Theresa May has reportedly raised concerns over the deteriorating situation in Yemen as Saudi Arabia continues its bombing campaign which has left a trail of blood and bodies. In total, Human Rights Watch (HRW) and Amnesty International have documented more than 70 unlawful strikes by the Saudi-led coalition – some of which may amount to war crimes – which have killed more than 900 civilians.
Britain is now the second biggest arms dealer in the world and since 2010, two-thirds of weapons have gone to the Middle East, the Independent revealed. The prime minister voiced concerns during a meeting with Saudi leaders at the G20 in China.
Citing sources, the newspaper said that May was able to broach the topic due to the UK's "close and strong relationship" with Riyadh.
In the past six years, Britain has sold weapons to 39 out of 51 countries ranked "not free" on Freedom House's index. The UK has licensed more than £3.3bn ($4.4bn) worth of arms to Saudi Arabia since the bombing began last year.
NGOs including Human Rights Watch (HRW), Amnesty International and Campaign Against Arms Trade (CAAT) have all told IBTimes UK that weapons sales from British firms to the Saudi regime must stop.
The Saudi war machine
Since March 2015, Saudi Arabia has led a coalition of nine Arab countries in a military campaign against Houthi forces in Yemen. According to the United Nations (UN), more than 6,600 people – mostly civilians – have been killed.
Amnesty International UK's Arms Control Director Oliver Sprague said: "We're told Theresa May 'raised' Yemen with Saudi Arabian delegates at the G20 but this means very little if the UK is simply going to carry on sending huge consignments of weapons to the Saudi war machine.
"For over a year we've heard a string of vague claims about 'discussions' with the Saudis over the appalling civilian death toll, but the body count keeps mounting and UK arms keep getting dispatched to Riyadh.
"Thousands of Yemeni civilians have already been killed and injured in devastating Saudi-led coalition airstrikes and there's strong evidence that further weapons sales to Saudi Arabia are not just ill-advised but actually illegal.
"Instead of just holding some kind of unspecified discussion with the Saudis, the prime minister needs to instruct her own officials to immediately suspend further arms sales to Saudi Arabia and to conduct an urgent inquiry into what has gone wrong with our arms export licensing system," added Sprague.
British-made cluster bombs have also been used in the conflict, according to Amnesty International. The UK is a signatory to a 2008 international treaty banning the use of cluster bombs and has destroyed its own stocks.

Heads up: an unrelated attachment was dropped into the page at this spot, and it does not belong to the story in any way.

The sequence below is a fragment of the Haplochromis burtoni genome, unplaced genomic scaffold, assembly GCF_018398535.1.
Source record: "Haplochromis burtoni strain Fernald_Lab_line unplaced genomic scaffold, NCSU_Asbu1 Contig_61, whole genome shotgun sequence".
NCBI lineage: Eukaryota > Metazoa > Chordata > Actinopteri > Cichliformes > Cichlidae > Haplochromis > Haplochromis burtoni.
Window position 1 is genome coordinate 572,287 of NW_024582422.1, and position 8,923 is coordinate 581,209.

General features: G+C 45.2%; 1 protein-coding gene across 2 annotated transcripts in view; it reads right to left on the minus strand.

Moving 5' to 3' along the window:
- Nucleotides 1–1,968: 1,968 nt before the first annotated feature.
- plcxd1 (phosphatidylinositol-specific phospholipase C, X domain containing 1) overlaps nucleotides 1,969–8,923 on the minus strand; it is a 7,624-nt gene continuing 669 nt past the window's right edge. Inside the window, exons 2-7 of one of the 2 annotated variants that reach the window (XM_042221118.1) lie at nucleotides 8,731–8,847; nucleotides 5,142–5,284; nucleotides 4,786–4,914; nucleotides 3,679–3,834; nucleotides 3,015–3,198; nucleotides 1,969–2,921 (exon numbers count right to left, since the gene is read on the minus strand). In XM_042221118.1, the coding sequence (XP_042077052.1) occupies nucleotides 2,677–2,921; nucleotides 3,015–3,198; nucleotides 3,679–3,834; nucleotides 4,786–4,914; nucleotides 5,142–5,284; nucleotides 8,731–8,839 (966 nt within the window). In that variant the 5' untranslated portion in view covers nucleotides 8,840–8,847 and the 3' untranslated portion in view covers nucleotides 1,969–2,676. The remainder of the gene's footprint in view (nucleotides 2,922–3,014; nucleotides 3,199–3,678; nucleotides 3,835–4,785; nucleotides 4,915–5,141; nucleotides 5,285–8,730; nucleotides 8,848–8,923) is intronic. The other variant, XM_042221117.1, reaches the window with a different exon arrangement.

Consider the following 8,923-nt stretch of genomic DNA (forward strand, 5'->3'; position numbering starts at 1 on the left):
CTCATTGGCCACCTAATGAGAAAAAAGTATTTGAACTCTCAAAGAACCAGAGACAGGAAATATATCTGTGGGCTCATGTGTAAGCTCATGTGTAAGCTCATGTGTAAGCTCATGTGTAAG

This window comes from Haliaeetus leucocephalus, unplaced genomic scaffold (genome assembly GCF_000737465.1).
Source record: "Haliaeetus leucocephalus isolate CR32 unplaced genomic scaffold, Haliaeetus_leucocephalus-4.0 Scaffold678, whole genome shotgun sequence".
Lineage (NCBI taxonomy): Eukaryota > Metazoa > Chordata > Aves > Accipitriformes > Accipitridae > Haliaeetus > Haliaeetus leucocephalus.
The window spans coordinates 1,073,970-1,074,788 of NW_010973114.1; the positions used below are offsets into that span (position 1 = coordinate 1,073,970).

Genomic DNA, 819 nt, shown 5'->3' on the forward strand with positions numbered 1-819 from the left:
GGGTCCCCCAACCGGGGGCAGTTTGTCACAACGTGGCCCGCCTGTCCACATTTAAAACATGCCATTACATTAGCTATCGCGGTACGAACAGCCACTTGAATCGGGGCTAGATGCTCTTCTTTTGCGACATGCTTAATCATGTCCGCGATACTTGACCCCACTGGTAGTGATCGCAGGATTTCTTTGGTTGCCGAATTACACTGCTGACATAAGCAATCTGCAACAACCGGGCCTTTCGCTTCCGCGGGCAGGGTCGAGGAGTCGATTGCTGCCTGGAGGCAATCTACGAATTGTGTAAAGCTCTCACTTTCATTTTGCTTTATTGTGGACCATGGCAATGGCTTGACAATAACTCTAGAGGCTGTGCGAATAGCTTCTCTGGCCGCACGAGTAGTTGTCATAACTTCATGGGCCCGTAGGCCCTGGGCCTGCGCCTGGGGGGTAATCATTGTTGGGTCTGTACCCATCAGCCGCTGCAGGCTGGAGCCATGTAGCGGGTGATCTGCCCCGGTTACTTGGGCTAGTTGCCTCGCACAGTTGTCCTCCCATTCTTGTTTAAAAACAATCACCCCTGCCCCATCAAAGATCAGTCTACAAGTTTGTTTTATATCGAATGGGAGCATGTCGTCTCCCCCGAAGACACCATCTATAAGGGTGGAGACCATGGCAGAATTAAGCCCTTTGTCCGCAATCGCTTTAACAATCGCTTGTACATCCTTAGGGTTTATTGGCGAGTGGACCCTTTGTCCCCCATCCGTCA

"The Saudi Arabian regime is one of the most brutal dictatorships in the world, and its bombing campaign has created a humanitarian catastrophe in Yemen," said Andrew Smith of CAAT. "We are always hearing about the influence the UK supposedly has over the Saudi regime, but nothing could be further from the truth.
"People are being killed every day, and British weapons are contributing to the destruction. The UK has ignored Saudi war crimes for far too long and has consistently prioritised arms company profits over human rights," added Smith.
"If Whitehall wants to do what is best for Yemeni people then it must end the arms sales. Government ministers have been complicit in the destruction. Now they have to do all they can to end it."
HRW is calling on the British government – and others – to stop selling weapons to Saudi Arabia until it "curbs unlawful acts and credibly investigates those that have already occurred." The human rights group is also urging May to support an international inquiry into abuses committed by all sides during the conflict.
"The Saudi-led coalition's unlawful airstrikes in Yemen not only continue but have become shockingly common, including using UK-made weapons," HRW's Kristine Beckerle told IBTimes UK.
"The UK should be suspending arms sales to Saudi – doing otherwise undermines any effort to fundamentally change coalition behaviour and signals approval for the conduct of Saudi military operations – and supporting an international inquiry into abuses already committed by all sides."
Despite calls from a series of human rights organisations, Foreign Secretary Boris Johnson defended the UK's arms sales to Saudi Arabia in a written statement to parliament today (5 September). The former mayor of London insisted the UK government "takes its arms export responsibilities very seriously and operates one of the most robust arms export control regimes in the world."
He said: "The key test for our continued arms exports to Saudi Arabia in relation to international humanitarian law is whether there is a clear risk that those weapons might be used in a commission of a serious violation of international humanitarian law. Having regard to all the information available to us, we assess that this test has not been met."
An all-party select committee on arms exports controls will meet later this week and is expected to be scathing in its criticism of the Saudi-led intervention. A cross-party drive to persuade the committee to urge the UK to halt the multi-billion pound arms sales to Riyadh will follow, the Guardian reported.
Number 10 did not respond to a request for comment.